Seven Years in Tibet. A German mountain-climbing expedition to mount Nanga Parbat in the Himalayas begins this true, epic tale of personal growth among the people of Tibet and their mountains. The expedition is doomed by the weather and the times. Driven to climb Nanga Parbat because it has become the "German" mountain, a nationalist effort. Everest, of course, wasnot yet conquered. Failing to climb to the summit because of the snowstorm and avalanche problems common in the Himalayas, the German expedition finds itself arrested and interned because of the outbreak of World War II. Finally escaping from the internment camp in Kashmir, Heinrich Harrer (Brad Pitt) makes his way to Lhasa where he eventually meets Tenzin Gyatso, the young Dalai Lama. While at first the film carries on with the fascination of the Dalai Lama for information about the West, the takeover of Tibet by the imperialistic Chinese communists takes over the film.
Through out the film the lifestyle and nature of Tibetan life is a constant element. From the seemingly naive clapping of hands to ward off the foreign devils, the more illuminating details of life are continually offered. Striking one from the start is the theocratic nature of this once religious state. The Dalai Lama is the center to political life. The meaning of gestures and the intrusion of western influence on a traditional place take us deeper. The poverty of Tibet is present, yet easily overlooked because of the general acceptance of life and the happiness people have with it. The poverty is obvious, yet not important in the least for most of the picture.
It is only when the Chinese imperialists invade in 1950 that the poverty becomes blatant. This is because it suddenly can be compared to a form of non-poverty. The pitifulness of traditional societies resisting the power of modernity becomes a comedy noir. The Chinese communists are armed with all the weapons of modern warfare. The Tibetans have primitive guns, a few cannons, and spears. Life falls out of adjustment, the poverty becomes painful.
The geographic aspects of Tibet are a focus for the film-makers. They even have regular on-screen maps to show us where we are and where we are going. The maps are the simple hand-drawn jottings of the explorer, but that is the history of mapping. All of our fine world and other maps have simple drawings and jotting somewhere back in their past.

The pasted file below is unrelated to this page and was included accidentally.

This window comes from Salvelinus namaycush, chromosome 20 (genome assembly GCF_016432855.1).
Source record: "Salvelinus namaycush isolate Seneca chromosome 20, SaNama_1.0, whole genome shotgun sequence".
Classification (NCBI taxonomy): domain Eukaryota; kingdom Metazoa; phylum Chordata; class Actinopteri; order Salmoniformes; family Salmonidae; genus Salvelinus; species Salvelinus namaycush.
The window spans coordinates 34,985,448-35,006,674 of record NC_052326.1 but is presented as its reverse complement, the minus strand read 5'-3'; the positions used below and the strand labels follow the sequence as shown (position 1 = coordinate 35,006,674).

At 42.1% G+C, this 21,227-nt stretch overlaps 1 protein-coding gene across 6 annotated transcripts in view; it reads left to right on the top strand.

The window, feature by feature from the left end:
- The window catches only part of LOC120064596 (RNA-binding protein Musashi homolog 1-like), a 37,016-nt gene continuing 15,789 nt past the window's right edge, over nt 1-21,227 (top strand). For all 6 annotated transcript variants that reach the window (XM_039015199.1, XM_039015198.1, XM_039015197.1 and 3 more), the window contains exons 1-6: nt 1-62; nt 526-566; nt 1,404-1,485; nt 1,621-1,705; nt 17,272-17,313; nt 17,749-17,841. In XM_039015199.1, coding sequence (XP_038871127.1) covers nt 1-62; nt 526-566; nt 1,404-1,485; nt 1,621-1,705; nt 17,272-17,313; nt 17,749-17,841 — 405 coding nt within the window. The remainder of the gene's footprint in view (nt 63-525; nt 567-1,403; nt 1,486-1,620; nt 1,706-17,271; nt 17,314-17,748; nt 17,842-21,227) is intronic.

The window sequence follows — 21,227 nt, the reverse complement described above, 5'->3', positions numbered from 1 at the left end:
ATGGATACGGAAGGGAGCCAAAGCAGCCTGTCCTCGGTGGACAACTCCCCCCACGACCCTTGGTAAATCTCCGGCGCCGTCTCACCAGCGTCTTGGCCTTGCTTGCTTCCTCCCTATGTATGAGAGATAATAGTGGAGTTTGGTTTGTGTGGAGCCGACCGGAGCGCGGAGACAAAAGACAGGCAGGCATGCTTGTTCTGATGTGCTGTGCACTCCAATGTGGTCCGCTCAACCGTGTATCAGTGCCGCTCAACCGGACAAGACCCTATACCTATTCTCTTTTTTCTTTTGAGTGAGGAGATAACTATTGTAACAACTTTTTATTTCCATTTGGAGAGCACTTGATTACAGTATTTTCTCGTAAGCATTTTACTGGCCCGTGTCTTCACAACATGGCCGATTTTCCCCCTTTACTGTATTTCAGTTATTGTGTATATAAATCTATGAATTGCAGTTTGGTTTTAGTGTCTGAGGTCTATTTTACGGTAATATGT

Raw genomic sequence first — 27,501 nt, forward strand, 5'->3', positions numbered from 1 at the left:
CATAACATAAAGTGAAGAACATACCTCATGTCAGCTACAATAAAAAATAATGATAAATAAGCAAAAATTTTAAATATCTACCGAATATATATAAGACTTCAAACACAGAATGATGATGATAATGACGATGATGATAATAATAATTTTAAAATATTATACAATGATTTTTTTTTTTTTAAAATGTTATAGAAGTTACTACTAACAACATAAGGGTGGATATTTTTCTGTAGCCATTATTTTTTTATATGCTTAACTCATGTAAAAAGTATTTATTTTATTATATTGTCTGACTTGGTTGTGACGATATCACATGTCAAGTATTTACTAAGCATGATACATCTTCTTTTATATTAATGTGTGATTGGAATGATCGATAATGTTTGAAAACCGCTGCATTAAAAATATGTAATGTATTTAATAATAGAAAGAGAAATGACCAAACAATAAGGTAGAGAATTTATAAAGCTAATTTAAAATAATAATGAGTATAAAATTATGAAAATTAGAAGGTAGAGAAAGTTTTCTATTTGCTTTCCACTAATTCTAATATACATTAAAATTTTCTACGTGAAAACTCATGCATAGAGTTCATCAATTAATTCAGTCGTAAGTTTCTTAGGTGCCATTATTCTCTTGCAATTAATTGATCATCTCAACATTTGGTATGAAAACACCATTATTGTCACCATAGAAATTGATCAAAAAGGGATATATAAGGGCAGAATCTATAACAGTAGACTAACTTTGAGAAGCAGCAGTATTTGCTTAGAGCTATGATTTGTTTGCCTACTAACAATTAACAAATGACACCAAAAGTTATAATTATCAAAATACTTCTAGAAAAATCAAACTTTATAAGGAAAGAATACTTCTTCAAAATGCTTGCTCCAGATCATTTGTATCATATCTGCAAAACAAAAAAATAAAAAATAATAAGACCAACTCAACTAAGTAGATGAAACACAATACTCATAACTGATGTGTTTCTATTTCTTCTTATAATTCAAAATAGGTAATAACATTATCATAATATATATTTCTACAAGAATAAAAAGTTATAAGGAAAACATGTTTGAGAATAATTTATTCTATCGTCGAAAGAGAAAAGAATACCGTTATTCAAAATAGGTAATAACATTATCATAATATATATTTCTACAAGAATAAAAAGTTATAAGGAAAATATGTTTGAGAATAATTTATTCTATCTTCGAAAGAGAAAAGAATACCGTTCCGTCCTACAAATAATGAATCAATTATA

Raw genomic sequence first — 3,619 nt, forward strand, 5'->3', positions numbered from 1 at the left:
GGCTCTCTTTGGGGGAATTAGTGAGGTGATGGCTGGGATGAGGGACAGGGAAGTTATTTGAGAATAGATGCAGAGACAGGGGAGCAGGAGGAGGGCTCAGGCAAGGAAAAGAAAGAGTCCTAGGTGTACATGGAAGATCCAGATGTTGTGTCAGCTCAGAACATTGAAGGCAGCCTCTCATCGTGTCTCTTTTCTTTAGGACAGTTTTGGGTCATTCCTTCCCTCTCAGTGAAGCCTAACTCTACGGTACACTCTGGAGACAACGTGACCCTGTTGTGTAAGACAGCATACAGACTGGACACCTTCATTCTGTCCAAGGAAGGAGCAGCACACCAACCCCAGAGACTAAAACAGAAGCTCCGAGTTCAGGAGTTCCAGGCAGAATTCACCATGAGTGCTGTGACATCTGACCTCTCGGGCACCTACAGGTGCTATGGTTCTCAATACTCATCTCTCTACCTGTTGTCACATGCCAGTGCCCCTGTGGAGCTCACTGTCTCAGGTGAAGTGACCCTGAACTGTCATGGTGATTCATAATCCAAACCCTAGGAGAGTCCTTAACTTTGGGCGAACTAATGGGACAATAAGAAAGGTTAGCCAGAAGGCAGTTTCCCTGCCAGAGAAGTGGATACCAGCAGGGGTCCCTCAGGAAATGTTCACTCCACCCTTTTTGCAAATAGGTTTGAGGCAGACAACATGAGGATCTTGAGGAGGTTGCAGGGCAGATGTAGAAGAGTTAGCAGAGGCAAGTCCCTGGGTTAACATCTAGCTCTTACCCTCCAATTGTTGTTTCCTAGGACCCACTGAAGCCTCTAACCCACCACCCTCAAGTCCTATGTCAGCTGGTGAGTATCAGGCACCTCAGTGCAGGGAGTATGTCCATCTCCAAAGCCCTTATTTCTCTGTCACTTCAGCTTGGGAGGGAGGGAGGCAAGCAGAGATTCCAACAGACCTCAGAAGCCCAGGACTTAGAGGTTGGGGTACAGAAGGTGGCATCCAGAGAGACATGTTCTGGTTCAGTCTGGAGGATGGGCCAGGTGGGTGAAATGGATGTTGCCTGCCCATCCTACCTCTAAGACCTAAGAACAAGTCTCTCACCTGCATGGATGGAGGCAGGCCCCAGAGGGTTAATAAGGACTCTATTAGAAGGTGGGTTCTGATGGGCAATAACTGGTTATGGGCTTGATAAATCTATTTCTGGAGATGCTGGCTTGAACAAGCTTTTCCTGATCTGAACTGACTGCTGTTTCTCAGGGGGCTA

The Himalayas are magnificent. In reality the film was shot in Argentina, so one really is seeing the beauty of the southern Andes. The substitution of environments is common in film production, factors of cost, remoteness, government regulation, and other elements of film-production location dominate over full reality. To the viewer the difference is of no value. To the geographer the film and this practice are like that unlabeled slide sitting on the shelf in front of the boxes of carefully trayed and labeled slides: it looks like mountains west of Denver, but without any label or other clear reference, it could be from the Rockies, Andes, or the lower Himalayas. If you could make out one more tiny detail, you would know, but you cannot. We would let it sit outside of the trays we use, but if Brad Pitt says it is the Himalayas, that is good enough for most that walk this planet.
In those mountains you get rugged rock faces, avalanches, and snow storms. The winds prevent your progress. The rocks hurt your feet. The views stagger the mind they are so vast in white and gray.
The cultural landscape is also impressively shown. The material poverty of Tibet in the 1940's is clear. The clothes and foods, the art work, and the religion are fully presented. What a learning experience.
The music assists the experience. The John Williams score makes use of both local instruments and the western themes that suggest oriental culture and the vastness of mountains. Yo-yo Ma provides cello solos along the way.
In a more postmodern political role, this film plays a part in the international campaign to return Tibet to the Tibetans. While generally low key over time, Tibetans have an organized movement to gain world support for the removal of the Chinese. At the same time the low key nature of this effort suggests the weakness generally shown by the West toward China. With one out of every five consumers being Chinese living in China, can the viciousness of Chinese imperialism be opposed by those who value money and sales over freedom and justice?
Updated from: Meartz, Paul D. 1997. Media Beat: Seven Years in Tibet. Dakota Alliance Summer (July) 1998: 6-7.